Could Democrats’ perceived strength on the issue of Medicare reform wind up being a major weakness?
In the days leading up to Mitt Romney’s running-mate announcement, the conventional wisdom among members of both parties on Capitol Hill has been that House Budget Committee Chairman Paul Ryan (R-Wis.) would be among the boldest picks the presumptive GOP nominee could make — but that the move would be a non-starter since it would open up the GOP ticket to a barrage of Democratic attacks on Ryan’s much-debated budget blueprint.
That C.W. seems to have gone out the window with the news that Romney is expected to tap Ryan for the No. 2 spot this morning at a campaign event in Norfolk.
While Democrats have had success this cycle in hammering Republican congressional candidates over the Ryan budget — particularly its proposed overhaul of federal entitlement programs such as Medicare — there’s a case to be made that when it comes to the budget debate, Democrats could face as much risk as they do reward.
The reason? If Democrats slam the GOP ticket with the familiar charge that the Ryan plan would “end Medicare as we know it,” Republicans have a counter-argument at the ready: namely, that Democrats backed a national health care law that trims $500 billion in federal spending on the health-care program for the elderly and disabled.
It’s an argument that boosted Republicans in the 2010 midterms and one that more recently has been used successfully by candidates such as Mark Amodei, the Republican who bested Democrat Kate Marshall in last September’s special election in Nevada’s 2nd Congressional District. The district went narrowly for Sen. John McCain (R-Ariz.) in 2008.
Amodei’s campaign countered Democrats’ Medicare-themed attacks in part by running ads featuring the candidate’s mother defending him and charging that Marshall was the one who supported cuts to the popular entitlement program.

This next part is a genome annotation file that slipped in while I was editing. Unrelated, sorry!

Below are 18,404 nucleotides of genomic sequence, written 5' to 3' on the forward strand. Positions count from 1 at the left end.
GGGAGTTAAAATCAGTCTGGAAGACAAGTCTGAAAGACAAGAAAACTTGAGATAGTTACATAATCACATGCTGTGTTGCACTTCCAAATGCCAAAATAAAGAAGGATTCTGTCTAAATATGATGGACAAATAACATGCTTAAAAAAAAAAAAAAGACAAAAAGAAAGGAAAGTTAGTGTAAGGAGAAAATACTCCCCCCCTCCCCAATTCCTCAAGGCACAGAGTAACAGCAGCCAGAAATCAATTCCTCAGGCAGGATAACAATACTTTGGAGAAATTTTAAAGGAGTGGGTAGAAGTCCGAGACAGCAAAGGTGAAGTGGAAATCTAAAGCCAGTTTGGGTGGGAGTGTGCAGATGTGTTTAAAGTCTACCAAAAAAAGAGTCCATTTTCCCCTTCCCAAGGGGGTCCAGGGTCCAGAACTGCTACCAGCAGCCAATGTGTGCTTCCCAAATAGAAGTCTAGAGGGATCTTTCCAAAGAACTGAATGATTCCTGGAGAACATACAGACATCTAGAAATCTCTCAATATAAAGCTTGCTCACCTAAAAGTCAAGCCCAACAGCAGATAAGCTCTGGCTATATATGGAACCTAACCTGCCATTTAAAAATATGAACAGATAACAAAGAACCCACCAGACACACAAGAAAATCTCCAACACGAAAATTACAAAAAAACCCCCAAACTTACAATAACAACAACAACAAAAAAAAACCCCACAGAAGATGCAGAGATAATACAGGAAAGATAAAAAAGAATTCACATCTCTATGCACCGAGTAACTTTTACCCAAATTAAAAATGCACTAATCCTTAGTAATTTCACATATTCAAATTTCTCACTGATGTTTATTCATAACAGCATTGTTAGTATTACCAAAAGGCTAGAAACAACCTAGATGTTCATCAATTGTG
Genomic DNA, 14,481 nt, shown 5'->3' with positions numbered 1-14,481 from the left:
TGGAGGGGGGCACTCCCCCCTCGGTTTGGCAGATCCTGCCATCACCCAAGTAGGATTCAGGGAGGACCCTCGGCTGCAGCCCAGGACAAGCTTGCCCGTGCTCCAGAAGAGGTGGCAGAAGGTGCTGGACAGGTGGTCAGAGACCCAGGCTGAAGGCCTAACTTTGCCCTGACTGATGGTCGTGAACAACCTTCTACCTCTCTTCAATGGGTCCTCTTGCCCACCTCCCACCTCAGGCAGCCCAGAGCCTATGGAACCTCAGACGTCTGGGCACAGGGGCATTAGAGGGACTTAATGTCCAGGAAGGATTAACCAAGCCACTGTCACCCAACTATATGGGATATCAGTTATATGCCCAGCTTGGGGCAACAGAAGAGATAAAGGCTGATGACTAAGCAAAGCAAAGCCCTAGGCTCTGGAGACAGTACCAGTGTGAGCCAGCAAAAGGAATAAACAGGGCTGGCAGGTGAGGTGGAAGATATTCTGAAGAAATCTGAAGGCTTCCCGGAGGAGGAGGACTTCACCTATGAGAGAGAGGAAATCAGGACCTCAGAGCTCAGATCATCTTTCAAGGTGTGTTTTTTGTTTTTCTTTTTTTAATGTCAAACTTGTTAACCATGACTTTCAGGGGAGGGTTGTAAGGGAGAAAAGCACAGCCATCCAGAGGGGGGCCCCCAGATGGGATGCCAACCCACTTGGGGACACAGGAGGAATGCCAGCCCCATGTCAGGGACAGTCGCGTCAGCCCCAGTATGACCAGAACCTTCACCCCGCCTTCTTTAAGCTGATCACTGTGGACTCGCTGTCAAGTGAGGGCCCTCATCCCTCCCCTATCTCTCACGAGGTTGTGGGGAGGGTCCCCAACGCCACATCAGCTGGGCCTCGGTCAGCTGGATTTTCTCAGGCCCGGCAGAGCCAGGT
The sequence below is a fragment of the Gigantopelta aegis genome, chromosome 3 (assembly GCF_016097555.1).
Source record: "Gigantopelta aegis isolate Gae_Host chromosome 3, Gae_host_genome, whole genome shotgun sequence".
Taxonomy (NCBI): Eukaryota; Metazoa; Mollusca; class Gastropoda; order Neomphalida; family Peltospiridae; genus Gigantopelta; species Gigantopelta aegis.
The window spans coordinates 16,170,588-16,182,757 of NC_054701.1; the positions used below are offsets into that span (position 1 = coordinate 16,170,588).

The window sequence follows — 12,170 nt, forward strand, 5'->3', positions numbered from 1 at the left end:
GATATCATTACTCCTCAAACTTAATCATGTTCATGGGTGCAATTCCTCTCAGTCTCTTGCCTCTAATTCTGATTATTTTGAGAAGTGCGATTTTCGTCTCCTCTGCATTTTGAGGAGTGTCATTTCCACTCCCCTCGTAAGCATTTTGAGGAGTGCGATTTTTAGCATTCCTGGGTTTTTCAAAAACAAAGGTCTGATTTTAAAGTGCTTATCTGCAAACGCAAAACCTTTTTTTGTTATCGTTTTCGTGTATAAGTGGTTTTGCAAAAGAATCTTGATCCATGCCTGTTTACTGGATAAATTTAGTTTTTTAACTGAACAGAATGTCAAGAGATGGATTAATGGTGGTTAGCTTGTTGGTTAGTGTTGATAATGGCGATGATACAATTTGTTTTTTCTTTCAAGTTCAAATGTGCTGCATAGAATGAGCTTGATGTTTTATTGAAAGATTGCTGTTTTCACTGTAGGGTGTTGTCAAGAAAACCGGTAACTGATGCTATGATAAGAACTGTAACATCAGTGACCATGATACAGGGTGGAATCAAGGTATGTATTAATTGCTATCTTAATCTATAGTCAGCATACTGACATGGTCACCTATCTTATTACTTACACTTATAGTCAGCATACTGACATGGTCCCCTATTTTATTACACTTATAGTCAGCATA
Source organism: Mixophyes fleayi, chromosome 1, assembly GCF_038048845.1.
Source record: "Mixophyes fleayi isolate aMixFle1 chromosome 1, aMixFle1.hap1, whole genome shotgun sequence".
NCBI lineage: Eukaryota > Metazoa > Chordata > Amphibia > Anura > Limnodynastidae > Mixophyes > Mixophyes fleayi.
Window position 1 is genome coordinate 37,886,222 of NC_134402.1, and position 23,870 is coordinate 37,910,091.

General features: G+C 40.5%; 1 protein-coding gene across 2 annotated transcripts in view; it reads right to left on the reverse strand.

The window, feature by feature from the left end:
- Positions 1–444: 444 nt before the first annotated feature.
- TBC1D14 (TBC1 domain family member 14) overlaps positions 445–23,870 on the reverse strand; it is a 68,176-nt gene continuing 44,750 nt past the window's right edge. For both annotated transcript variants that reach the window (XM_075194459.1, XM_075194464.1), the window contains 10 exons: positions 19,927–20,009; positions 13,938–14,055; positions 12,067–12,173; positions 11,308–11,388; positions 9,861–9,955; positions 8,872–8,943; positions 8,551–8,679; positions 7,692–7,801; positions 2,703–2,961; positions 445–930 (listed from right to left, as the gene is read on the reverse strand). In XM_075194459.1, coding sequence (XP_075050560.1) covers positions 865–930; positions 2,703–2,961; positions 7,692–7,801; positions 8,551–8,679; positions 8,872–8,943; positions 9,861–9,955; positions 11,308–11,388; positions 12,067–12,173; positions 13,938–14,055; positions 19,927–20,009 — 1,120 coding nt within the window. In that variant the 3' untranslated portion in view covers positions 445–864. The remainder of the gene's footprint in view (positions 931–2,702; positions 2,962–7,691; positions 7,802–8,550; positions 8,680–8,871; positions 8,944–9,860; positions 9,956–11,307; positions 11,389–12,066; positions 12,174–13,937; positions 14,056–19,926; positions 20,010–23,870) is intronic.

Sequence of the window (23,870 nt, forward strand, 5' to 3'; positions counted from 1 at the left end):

On the day of the special election, Amodei not only bested Marshall by a 22-percentage-point margin, but GOP polling showed that Amodei had come to be viewed by voters as the more trusted candidate on the Medicare issue.
“The Democrats attacked hard with ‘Mediscare’ ads, but we defended and counterpunched hard with Obamacare’s $500 billion cut,” said Rob Stutzman, a California-based GOP media strategist who worked as ad consultant for Amodei’s campaign. “We wanted to fight Medicare to a draw but actually won the issue by Election Day.”
“Democrats have vulnerabilities on the issue,” he added.
Of course, for every point there’s a counterpoint, and national Democrats cite the more recent example of this June’s special election in Arizona’s 8th District, where former Gabrielle Giffords aide Ron Barber (D) bested Republican Jesse Kelly in a hotly contested race in which Medicare loomed large.
One ad run against Kelly by the Democratic Congressional Campaign Committee featured a middle-aged construction worker named Noel Hatfield who stated that he had paid into Medicare ever since he started working at age 15.
“Jesse Kelly’s said that over time, he’s going to get rid of Medicare,” Hatfield said in the ad. “I don’t think it’s right for Jesse Kelly and people to decide that I don’t get my Medicare that I’ve been paying for.”
Democrats have argued that such ads helped propel Barber to his 6 percentage point victory over Kelly in a GOP-leaning district and that similar TV spots would be effective against Republicans across the country, including at the presidential level.
On top of that, Democrats appear poised to strike back quickly at Republicans over the $500 billion claim. No sooner had we tweeted early Saturday morning about the possibility of a presidential-level fight over the issue than a Democratic operative passed on a memo pointing out that the Ryan budget would maintain the same cuts for which Republicans have slammed their Democratic counterparts on the trail.
“We talk about the Ryan budget kind of a lot,” the operative quipped.
So which side is better off on the issue?
The answer will likely come into clearer focus as the dust settles on Romney’s V.P. pick. But in the meantime, it’s worth considering that last year’s special election in New York’s 26th District — another race that hinged on the Ryan budget and Medicare, and one that was won by Democrats — was deemed by Factcheck.org to be “a national test market for distorted political claims.”
The New York Times’ Jackie Calmes in July noted the “messaging mess” that has become of the Medicare debate.
In short, if you thought that Mitt Romney’s choice of Paul Ryan would usher in a new phase of the presidential campaign focused squarely on issues and ideas, think again.
And if you thought the candidates’ messaging battle was an already bewildering one, the past few months have been only the beginning.